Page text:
OverviewDownload Poster Assignment | PDF
Create a one-page poster with type and image (photo or illustration) to attract people to a specific event or attraction of a non-profit organization. The non-profit should be something with which you have strong feelings about. Try going to idealist.org, click “Organizations” and put in keywords for the type of non-profit that interests you.
Begin by identifying the event you’ve chosen. This should be part of your written rationale, and should influence your approach to solving the design problems. In your rationale, explain how you addressed the needs of the client. Determine what aspects of this event would attract someone to attend.
You determine the information included in the design (location, dates, hours, fees, etc.); your decisions will be based on your own personal experience. I’d advise you to narrow your focus to one main aspect or a category of aspects.
You must include a primary visual element either drawn illustration or photo illustration. Remember you can use type as the base to help create shapes for your illustration. Consider the semiotics lecture and explore how your imagery will make an argument for your cause by creating a visual metaphor. If you are creating a photo illustration you must take the images yourself or combine royalty-free photos to create a new image. Photo illustrations must be at least 150ppi. In general, stronger designs will be built on visuals that have a more original concept. You can not just take something off the internet and be done, your final image must be original. Source your visual(s) in your rationale!
- Original main artwork.
- Appropriate information for an event poster.
- PR students – You are required to use your media kit topic; this supports your media kit, be creative — original art still required, consult PR faculty for specifics; same grading criteria apply.
- Thumbnail (sketches) due: July 23
- Project DUE: JULY 24
- Post to blog due: July 24
- 15% of your final grade
- Missing sketch deadline: 1/3 letter grade
- Missing deadline: One letter grade, no redo
- Not packaged or conforming to the class naming convention: 1/3 letter grade
- Incomplete or omitting rationale: one-third to one letter grade
- Less than five different sketches of poster designs: 1/3 letter grade
- Less than two computer drafts of earlier: 1/3 letter grade
- Improper or no electronic files: one-third to one letter grade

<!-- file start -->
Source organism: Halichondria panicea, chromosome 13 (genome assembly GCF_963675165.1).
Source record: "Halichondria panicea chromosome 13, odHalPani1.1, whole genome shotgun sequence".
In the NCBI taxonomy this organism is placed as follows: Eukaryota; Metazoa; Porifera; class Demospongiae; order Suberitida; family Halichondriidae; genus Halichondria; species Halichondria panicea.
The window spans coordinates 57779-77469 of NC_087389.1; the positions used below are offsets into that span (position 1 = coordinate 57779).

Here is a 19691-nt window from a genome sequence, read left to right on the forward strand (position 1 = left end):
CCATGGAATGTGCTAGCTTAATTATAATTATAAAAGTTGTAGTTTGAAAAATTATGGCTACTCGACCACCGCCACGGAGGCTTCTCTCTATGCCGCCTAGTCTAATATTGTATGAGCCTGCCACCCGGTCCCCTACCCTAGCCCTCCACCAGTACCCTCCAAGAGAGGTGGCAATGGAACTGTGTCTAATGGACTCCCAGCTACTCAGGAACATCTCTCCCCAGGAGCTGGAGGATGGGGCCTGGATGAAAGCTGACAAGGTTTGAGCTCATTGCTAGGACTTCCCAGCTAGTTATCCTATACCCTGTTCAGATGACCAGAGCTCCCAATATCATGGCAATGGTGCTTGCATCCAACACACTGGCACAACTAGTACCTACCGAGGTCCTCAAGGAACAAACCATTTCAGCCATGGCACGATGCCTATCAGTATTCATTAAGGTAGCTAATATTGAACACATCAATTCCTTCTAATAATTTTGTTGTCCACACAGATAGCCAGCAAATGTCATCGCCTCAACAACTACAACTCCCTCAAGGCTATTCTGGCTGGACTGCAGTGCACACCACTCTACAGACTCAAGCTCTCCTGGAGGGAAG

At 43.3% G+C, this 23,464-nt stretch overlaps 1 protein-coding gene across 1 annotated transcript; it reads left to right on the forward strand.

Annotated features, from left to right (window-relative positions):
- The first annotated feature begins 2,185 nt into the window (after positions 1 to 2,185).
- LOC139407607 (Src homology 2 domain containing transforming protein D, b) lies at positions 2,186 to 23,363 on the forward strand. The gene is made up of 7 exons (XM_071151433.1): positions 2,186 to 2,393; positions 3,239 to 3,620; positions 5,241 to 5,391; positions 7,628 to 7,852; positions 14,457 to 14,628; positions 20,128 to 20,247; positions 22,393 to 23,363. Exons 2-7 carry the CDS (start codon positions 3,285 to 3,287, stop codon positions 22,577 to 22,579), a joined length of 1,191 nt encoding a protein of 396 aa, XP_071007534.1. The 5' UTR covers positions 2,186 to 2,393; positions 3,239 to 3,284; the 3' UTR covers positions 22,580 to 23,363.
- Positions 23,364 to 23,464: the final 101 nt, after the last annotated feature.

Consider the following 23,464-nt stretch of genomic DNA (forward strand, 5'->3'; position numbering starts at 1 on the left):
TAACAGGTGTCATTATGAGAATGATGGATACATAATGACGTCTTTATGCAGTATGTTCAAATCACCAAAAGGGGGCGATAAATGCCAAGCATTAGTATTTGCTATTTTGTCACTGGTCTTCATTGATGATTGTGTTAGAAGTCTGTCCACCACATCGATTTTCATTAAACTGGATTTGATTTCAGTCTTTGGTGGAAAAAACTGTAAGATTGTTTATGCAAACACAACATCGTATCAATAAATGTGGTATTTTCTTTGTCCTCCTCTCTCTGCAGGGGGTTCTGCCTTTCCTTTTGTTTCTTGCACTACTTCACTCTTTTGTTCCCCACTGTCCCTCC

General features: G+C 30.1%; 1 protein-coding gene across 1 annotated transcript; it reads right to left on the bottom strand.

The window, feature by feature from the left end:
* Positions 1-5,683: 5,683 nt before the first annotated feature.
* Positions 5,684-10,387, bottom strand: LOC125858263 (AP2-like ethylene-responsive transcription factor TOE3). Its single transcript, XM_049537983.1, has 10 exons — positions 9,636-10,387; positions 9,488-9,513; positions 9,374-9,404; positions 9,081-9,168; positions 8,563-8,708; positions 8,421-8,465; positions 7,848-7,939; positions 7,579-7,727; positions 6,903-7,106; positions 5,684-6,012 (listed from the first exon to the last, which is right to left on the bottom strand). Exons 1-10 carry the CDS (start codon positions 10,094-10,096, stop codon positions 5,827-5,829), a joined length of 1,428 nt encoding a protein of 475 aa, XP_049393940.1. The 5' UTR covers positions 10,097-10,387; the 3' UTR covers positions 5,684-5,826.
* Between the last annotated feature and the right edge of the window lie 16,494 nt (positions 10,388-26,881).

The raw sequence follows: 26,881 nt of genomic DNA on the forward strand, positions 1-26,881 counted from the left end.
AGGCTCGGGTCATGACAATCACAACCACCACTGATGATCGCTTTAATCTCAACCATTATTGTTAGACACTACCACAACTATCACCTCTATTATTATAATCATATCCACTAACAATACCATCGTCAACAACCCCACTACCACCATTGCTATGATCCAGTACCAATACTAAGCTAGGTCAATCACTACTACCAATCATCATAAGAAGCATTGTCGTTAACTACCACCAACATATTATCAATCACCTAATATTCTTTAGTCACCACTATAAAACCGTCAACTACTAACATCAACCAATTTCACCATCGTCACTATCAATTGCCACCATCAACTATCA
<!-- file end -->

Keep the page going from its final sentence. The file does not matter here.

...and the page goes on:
- Determine who your audience is and why your poster or ad addresses this demographic; include this in your rationale.
- Don’t fill the space from corner to corner, top to bottom. White space can work powerfully for you! Think about the content. Edit the copy. Consider readability. Think about using strong alignment rather than centering copy. Remember that strong alignment creates a strong layout—as does repetition of type, visuals and style.
- As research for this project, study other posters or advertisements. What attracts you to them? What are the main problems with ones you reject visually? Remember that posters or advertisements are designed to be a quick read. The best design solution is often simple.
- After you’ve outlined the specifics of your project, consider finding your image(s) early. Because you need one dominant visual, this will be the bedrock on which you build your design.
- Carefully consider your visual and the way it will interact with the type. Consider where the visual will be placed in the design and how it plays off of the display type.
- Consider using a versatile typeface family (for a concordant type relationship that still allows contrast) or two contrasting families (that still work together well).
- Consider visual hierarchy in the size and placement of type. Consider grouping text to keep it simple.
Visual Metaphor / Layers of Meaning
- Consider the semiotics lecture and explore how your imagery will make an argument for your cause by creating a visual metaphor. (Melting iceberg in shape of polar bear = melting icebergs lead to the demise of polar bears).
- This concept of the poster should be specific and make a quick, compelling case.
- It should inform and get an emotional response from the viewer.
- The concept / visual metaphor should support the overall message and enhance our appreciation of your subject. It should give us a “smile of the mind.”